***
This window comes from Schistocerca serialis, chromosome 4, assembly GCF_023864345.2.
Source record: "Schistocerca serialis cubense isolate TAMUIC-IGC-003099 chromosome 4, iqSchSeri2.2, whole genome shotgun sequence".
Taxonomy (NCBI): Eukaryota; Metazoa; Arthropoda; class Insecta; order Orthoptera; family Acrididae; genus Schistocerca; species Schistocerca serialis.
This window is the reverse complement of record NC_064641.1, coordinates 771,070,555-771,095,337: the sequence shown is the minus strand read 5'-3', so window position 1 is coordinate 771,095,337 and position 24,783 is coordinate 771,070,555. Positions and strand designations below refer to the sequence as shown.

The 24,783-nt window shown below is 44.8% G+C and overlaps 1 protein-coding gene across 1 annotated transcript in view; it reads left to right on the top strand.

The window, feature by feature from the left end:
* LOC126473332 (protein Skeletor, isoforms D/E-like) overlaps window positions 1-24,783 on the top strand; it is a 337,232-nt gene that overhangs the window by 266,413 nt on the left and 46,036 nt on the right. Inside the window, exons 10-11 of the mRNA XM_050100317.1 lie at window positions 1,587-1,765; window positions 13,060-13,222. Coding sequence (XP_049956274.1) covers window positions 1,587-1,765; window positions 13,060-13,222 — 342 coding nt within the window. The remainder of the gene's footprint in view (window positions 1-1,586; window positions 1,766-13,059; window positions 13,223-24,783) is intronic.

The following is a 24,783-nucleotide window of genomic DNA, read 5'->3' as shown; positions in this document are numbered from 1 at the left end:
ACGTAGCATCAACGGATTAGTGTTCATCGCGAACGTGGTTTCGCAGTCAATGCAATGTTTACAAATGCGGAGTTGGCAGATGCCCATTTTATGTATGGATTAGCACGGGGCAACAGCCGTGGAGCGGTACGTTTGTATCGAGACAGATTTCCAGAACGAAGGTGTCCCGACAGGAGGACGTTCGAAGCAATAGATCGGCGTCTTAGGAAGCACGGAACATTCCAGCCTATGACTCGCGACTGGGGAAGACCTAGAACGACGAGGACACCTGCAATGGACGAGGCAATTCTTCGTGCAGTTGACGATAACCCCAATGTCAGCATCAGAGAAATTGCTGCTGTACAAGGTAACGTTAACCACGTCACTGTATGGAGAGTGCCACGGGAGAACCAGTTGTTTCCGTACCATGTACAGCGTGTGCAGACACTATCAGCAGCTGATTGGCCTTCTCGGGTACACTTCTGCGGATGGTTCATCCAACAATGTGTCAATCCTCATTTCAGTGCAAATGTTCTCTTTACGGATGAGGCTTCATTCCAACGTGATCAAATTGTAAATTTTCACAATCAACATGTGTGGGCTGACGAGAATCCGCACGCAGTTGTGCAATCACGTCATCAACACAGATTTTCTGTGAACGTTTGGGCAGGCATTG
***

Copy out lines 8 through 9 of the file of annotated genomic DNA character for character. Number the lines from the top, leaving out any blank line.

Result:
The following is a 24,783-nucleotide window of genomic DNA, read 5'->3' as shown; positions in this document are numbered from 1 at the left end:
ACGTAGCATCAACGGATTAGTGTTCATCGCGAACGTGGTTTCGCAGTCAATGCAATGTTTACAAATGCGGAGTTGGCAGATGCCCATTTTATGTATGGATTAGCACGGGGCAACAGCCGTGGAGCGGTACGTTTGTATCGAGACAGATTTCCAGAACGAAGGTGTCCCGACAGGAGGACGTTCGAAGCAATAGATCGGCGTCTTAGGAAGCACGGAACATTCCAGCCTATGACTCGCGACTGGGGAAGACCTAGAACGACGAGGACACCTGCAATGGACGAGGCAATTCTTCGTGCAGTTGACGATAACCCCAATGTCAGCATCAGAGAAATTGCTGCTGTACAAGGTAACGTTAACCACGTCACTGTATGGAGAGTGCCACGGGAGAACCAGTTGTTTCCGTACCATGTACAGCGTGTGCAGACACTATCAGCAGCTGATTGGCCTTCTCGGGTACACTTCTGCGGATGGTTCATCCAACAATGTGTCAATCCTCATTTCAGTGCAAATGTTCTCTTTACGGATGAGGCTTCATTCCAACGTGATCAAATTGTAAATTTTCACAATCAACATGTGTGGGCTGACGAGAATCCGCACGCAGTTGTGCAATCACGTCATCAACACAGATTTTCTGTGAACGTTTGGGCAGGCATTG